(Bloomberg) -- In 2011, architect Barry Rice was hired to design a brand-new building at 40 East 72nd St., a block and a half from New York’s Central Park. There was one catch: The building it was meant to replace was landmarked, and the 1928 brick facade had to stay. “We demolished the building behind the facade, but we kept the facade itself,” said Rice, whose New York-based firm did a similar conversion in Brooklyn Heights two years earlier. “But the interesting thing is that when you keep a facade, it creates limitations on what you can do.”
Windows had to match the existing plan, for instance; ceiling heights were prescribed by the 1928 layout; and, even though the developer, Axia Realty, was allowed to build above the existing structure, the sight-line from the street had to remain the same. This was achieved simply, by setting the added floors back from the street, so that passersby would look up and see nothing but brick, then sky.
Rice, who partnered with designer Jacques Grange, who designed the building’s interior finishes, decided to take advantage of the mandatory setback by building a three-story penthouse above the existing building, and then used the resultant empty space as a large terrace for entertaining. The 14-room apartment, which is now complete and listed by Nikki Field, Patricia Wheatley, and Nicole Kotovos of Sotheby's International Realty, is about to hit the market for $29 million.
The apartment measures more than 6,000 square feet of indoor space and more than 1,200 square feet of terraces and balconies. There are four bedrooms, including a master suite that takes up an entire floor and includes two studies and a sitting room. The apartment has a total of five and a half bathrooms.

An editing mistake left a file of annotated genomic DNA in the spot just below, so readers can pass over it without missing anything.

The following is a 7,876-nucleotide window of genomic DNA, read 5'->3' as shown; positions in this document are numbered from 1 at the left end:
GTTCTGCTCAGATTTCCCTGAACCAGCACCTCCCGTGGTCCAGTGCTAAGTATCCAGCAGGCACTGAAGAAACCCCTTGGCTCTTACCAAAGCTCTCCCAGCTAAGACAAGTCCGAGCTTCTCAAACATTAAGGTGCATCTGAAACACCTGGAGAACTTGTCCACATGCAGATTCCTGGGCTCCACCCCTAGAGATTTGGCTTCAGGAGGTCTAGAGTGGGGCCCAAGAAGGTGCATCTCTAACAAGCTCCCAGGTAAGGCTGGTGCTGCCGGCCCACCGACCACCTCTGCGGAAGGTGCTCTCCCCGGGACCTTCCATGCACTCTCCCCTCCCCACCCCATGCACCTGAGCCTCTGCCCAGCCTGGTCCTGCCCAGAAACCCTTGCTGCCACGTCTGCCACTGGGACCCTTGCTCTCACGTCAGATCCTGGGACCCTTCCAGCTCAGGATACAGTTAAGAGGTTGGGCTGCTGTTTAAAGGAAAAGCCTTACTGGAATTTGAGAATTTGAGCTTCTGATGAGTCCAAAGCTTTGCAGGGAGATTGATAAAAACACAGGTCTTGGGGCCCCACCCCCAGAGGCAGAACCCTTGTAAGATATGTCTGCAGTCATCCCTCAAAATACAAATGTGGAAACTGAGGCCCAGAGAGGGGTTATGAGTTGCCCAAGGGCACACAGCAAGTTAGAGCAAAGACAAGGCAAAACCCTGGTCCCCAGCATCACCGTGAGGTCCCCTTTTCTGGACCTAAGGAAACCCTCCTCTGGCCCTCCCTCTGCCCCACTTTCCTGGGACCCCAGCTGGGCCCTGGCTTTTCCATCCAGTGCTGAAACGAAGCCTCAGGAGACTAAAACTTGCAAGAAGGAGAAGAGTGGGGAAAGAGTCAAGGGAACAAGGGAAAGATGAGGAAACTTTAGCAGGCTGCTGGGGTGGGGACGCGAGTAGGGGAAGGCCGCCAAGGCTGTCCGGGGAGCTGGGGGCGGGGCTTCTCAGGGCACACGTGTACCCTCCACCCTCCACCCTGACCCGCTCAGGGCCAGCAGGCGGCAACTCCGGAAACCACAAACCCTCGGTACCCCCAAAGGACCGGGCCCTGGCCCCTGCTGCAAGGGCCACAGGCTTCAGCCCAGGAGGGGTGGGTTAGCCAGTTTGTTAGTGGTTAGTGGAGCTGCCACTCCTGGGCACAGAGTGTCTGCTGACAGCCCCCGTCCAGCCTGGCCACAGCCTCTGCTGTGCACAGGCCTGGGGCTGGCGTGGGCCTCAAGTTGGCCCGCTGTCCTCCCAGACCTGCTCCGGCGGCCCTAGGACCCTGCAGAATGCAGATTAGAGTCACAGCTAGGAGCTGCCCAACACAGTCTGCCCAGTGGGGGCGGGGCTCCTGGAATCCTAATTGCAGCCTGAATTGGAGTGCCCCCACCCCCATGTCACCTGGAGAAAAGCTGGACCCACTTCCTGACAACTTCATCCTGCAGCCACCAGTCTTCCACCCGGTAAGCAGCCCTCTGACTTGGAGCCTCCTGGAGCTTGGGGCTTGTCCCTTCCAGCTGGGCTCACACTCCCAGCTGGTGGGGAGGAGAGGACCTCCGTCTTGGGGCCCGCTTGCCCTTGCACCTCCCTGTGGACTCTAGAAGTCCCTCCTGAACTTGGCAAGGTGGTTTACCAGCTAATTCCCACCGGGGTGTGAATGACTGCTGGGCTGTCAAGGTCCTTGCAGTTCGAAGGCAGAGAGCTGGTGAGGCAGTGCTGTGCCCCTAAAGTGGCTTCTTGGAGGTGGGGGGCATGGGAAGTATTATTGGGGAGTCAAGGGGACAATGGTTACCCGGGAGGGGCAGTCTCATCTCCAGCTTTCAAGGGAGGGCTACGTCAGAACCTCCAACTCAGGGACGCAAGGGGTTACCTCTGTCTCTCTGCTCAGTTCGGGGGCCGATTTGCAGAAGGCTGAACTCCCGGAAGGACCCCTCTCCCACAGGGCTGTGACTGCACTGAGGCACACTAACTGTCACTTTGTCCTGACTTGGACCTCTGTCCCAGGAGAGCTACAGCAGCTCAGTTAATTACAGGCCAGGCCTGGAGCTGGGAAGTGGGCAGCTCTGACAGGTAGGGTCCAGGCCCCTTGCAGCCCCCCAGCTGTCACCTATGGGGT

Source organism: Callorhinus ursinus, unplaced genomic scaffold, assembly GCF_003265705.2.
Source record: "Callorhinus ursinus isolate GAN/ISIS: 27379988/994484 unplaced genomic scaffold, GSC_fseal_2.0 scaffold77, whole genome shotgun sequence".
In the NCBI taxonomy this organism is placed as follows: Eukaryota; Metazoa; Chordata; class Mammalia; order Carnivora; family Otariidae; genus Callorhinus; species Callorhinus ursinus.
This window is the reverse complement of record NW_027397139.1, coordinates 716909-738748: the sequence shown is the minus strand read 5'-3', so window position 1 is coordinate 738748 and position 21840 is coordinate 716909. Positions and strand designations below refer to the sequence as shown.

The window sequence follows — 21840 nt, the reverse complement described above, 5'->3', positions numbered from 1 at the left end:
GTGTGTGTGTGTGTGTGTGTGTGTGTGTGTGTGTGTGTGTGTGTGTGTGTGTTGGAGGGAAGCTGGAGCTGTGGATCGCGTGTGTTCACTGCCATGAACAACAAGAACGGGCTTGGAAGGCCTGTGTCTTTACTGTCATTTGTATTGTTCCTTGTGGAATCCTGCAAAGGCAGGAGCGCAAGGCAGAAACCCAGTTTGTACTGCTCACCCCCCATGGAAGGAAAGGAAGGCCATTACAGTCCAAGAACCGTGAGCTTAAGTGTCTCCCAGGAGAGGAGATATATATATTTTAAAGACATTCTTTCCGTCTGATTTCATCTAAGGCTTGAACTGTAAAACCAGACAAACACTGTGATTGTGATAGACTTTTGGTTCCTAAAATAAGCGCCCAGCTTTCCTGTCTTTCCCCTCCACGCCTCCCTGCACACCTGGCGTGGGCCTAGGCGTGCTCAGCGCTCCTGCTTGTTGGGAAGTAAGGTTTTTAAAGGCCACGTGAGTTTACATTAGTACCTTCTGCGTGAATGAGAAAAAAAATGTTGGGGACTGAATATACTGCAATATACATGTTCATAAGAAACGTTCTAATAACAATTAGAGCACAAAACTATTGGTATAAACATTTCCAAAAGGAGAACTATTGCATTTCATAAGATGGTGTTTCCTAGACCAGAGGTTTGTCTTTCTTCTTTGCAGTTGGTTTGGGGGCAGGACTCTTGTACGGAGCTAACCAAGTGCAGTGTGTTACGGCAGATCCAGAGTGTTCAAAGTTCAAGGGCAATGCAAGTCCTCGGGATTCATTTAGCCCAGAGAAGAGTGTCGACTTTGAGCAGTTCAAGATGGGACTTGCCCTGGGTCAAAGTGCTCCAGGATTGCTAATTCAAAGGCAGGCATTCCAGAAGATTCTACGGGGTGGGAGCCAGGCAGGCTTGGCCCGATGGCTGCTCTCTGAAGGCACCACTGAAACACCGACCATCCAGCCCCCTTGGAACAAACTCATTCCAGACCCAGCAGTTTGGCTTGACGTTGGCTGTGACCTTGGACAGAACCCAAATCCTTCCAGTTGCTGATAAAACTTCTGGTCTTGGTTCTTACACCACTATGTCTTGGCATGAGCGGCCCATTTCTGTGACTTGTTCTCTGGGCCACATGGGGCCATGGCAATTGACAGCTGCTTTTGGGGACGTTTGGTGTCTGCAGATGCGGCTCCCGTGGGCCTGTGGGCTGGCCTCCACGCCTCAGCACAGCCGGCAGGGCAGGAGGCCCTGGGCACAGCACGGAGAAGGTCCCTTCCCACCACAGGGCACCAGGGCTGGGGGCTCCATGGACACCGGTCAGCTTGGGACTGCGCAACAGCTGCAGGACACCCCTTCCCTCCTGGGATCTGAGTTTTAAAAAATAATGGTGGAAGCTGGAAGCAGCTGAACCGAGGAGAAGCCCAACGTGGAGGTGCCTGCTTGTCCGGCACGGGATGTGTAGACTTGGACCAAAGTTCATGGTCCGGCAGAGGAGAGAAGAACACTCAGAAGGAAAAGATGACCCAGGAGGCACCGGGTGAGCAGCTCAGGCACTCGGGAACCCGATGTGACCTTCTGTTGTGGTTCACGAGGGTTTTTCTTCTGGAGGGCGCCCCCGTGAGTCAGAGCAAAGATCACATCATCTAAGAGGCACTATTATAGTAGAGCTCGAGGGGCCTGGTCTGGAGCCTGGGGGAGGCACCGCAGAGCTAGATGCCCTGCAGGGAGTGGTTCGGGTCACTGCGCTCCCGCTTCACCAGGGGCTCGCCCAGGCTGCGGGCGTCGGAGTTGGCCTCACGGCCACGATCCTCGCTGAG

Rice said that he conceived the project as an alternative townhouse: “There are a number of families with two or three or four kids looking for space in New York, and the natural place to look is a townhouse,” he said. “But [townhouses] have several disadvantages, including the absence of the amenities you can get in a doorman building.” Plus, he added with severe understatement, the triplex “is 50 feet wide, and there aren’t that many 50 foot-wide brownstones in the city.”
Still, he wanted to recreate the charm and intimacy of a house. He did this, he said, by anchoring the floors with a central staircase. (The floors are each serviced by an elevator, too.) And he included a wood-burning fireplace in the dining room.
The lowest floor of the apartment is dedicated to entertaining. The elevator opens onto a large foyer that overlooks the terrace; the entertaining floor also has a formal dining room, large library, and an eat-in chef’s kitchen, along with two south-facing balconies.
The master suite is located on the middle floor, Rice said, because “assuming you’re entertaining, one argument is that you want the kids’ rooms furthest from the noise.” (The counter-argument, which Rice considered, was that the kids’ rooms should be closest to the kitchen, but he accounted for that by putting room for a maid/ nanny on the children’s floor, insuring that someone would be able to provide late-night snacks, regardless.) Along with the children’s rooms, the top floor also includes a south-facing terrace.
The building, Rice said, was a labor of love. “It’s probably the longest-running project I’ve ever worked on in the city,” he said, citing the project’s painstaking demolition (“you can’t just knock it down, it has to be deconstructed piece by piece”), and the equally drawn-out process of Landmarks Committee approval.
The process, while arduous and subject to multiple revisions—“the market changed over time, and what you might think is the right arrangement for apartments in 2011 might have changed,” he said—resulted in an apartment with unusual amounts of outdoor space, gracious northern and southern light, and an historic, intimate feel. “It was like a puzzle,” he said. “And it’s ended up fairly unique.”
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